Former TK Maxx employee reveals the secret codes you need to know to bag a REAL bargain

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Former TK Maxx employees have revealed how best to bag a bargain at the store as they explained they use ‘secret codes’ on clothing labels to show if items have been slashed in price.

Former senior merchandiser Daniel Baker told Channel 5’s TK Maxx: How they Do It? that customers should look for specific numbers on the tags of the items they like to bag a deal. 

In the show, airing on Sunday at 7pm, Daniel explained that items who have a number ‘two’ on their tag mean they are genuine bargains and used to sell for a higher price for another brand. 

Meanwhile, other employees revealed the tricks at the root of the discounted stores’ success, from waxing the clothes rails to putting the most popular items at the back of the store.  

Former senior merchandiser Daniel Baker told Channel 5's TK Maxx: How they Do It? that costumers should look for specific numbers on the tags of the items they like to bag a deal (pictured, TK Maxx)

Former senior merchandiser Daniel Baker told Channel 5’s TK Maxx: How they Do It? that costumers should look for specific numbers on the tags of the items they like to bag a deal (pictured, TK Maxx) 

‘On any label, you can see a number. The number that is really exciting to a customer is number two because that means it’s genuine stock that was sold at a higher price somewhere else,’ Daniel told the documentary. 

He explained the three main codes are ‘one, two and seven.’  

‘One means produced for TK Maxx, two is “close out buy” that is unsold from another brand,’ Daniel went on.  

‘Seven is “pack-away” which means it’s been packed for a previous year, like Christmas crackers bought in January for the following year.

In the show, airing on Sunday at 7pm, Daniel explained that items who have a number'two' on their tag mean they are genuine bargains and used to sell for a higher price for another brand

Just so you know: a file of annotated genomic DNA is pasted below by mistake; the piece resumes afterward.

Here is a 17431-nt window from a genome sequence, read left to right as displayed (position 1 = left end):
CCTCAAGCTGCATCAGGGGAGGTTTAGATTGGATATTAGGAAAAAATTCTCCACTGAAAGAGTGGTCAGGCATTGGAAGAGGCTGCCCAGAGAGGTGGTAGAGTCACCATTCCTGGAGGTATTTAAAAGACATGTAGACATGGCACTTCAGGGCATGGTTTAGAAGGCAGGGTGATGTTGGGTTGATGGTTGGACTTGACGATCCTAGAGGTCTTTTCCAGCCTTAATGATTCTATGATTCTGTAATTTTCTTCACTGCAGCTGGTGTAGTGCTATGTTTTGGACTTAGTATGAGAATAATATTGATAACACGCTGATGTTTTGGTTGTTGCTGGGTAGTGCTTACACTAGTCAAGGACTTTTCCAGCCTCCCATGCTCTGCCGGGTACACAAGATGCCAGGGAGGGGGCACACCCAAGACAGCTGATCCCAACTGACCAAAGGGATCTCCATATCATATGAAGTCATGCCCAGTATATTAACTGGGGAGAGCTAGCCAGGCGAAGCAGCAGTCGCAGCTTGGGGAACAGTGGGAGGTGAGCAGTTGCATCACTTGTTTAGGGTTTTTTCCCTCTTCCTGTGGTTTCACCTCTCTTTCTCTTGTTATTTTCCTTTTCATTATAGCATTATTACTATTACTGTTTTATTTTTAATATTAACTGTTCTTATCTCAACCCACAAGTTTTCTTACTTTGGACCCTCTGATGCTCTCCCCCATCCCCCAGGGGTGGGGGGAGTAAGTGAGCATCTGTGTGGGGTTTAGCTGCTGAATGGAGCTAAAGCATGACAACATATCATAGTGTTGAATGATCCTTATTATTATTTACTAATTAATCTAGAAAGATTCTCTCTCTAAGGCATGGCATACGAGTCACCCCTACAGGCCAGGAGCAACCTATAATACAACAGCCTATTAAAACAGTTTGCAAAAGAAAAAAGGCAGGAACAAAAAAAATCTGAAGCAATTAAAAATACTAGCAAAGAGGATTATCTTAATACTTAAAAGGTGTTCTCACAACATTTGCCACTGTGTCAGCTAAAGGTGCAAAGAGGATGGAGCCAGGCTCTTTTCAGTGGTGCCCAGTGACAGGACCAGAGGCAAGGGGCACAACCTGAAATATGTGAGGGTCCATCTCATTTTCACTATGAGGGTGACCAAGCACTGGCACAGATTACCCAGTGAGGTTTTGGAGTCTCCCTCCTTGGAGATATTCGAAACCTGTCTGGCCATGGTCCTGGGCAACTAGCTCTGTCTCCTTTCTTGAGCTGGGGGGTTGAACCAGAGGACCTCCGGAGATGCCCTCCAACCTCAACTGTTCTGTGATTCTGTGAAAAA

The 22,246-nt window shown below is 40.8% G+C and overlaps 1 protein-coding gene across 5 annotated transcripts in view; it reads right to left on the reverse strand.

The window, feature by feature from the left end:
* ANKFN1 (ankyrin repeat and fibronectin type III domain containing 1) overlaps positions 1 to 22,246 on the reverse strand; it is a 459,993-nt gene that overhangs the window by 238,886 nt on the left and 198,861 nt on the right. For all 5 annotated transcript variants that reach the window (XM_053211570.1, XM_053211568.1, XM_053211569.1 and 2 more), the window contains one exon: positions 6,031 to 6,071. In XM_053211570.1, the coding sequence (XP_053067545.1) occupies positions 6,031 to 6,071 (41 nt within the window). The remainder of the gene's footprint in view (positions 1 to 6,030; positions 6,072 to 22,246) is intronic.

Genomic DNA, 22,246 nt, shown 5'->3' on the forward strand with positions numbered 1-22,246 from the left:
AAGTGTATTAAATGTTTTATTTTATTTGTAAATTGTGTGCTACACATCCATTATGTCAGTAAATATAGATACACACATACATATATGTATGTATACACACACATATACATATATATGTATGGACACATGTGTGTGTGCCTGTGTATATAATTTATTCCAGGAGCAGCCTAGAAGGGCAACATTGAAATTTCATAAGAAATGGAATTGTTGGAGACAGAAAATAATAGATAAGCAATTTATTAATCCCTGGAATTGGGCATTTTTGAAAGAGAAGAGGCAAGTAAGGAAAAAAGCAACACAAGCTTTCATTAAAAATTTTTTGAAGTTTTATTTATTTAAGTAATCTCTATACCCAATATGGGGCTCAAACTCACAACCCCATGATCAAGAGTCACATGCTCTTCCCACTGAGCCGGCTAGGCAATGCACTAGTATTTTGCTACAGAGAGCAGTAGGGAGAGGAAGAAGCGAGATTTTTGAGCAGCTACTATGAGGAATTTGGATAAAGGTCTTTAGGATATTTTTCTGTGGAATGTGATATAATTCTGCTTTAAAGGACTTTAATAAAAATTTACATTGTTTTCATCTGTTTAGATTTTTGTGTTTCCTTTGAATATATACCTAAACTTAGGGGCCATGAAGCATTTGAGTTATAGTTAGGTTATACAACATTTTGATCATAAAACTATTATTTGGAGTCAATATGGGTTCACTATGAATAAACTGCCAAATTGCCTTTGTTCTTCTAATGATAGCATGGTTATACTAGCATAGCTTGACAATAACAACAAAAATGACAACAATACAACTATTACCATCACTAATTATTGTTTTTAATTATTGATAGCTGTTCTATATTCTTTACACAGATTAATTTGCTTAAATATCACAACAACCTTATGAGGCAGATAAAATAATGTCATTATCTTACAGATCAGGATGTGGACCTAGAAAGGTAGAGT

In the show, airing on Sunday at 7pm, Daniel explained that items who have a number ‘two’ on their tag mean they are genuine bargains and used to sell for a higher price for another brand

‘It’s excess stock or something like that,’ he added. 

The former employee explained that number ‘one’ items are good value, but they are not bargains.  

‘You can get good value for money on a type one. It could be that just the sheer volume they are producing means they can price it cheaper,’ he said. 

‘The real bargains you are looking for are a two and a seven for sure. 

‘That’s also part of the treasure hunt when I got into a store as I’m constantly going “oh that’s a type two, that’s a real bargain there”,’ he added. 

In a statement on the TV show, TK Maxx said: ‘Some of our merchandise is manufactured for us and some we design.

‘A small percentage is from previous seasons or timeless classics.

Another hot tip all employees know at TK Maxx is to wax the clothes rails so that they don't make a squeaky sound

Another hot tip all employees know at TK Maxx is to wax the clothes rails so that they don’t make a squeaky sound 

‘New deliveries arrive several times a week, containing thousands of items, and our associates display this fast-changing stock typically by size and category — creating the “treasure-hunt” experience our shoppers love.’

And the former senior merchandiser revealed these secret numbers go up to nine. However, he added a few of them are not used, and not all are significant to customers.

The brand often uses tactics to lure customers in.  

Former team leader Jodie Evans, who worked at TK Maxx from 2010 to 2015, revealed in the documentary: ‘We used to hash the products through the rails. If you have three size small, we might put one at the start . . . one in the middle and one at the end.’

Daniel revealed the tactic behind the scheme, saying: ‘We wanted to have only one of everything on the racks because it meant that when (shoppers) saw it, they were adamant they had to buy it there and then.’

Another hot tip all employees know at TK Maxx is to wax the clothes rails. 

‘It allows you to glide the products through the rails quite easily without that horrible squeaky, scratchy sound you often hear at many retailers,’ Jodie said. 

Everything is thought out in TK Maxx, down to the layout of the store. 

Daniel said: ‘A lot of the things people really want they put at the back of the store.’

The merchandiser revealed customers have no choice but to walk past racks filled with other items in order to get to the items they are really after.  

And the longer it takes them to get to the items, the more time they spend with the store, and the more likely they will leave with other buys.  

Speaking in the documentary, Tony Morgan, a former head of visual merchandising at Selfridges, added: ‘It’s all about the journey to find something, to search for it, to get it, to get it in the bag and get it home.’

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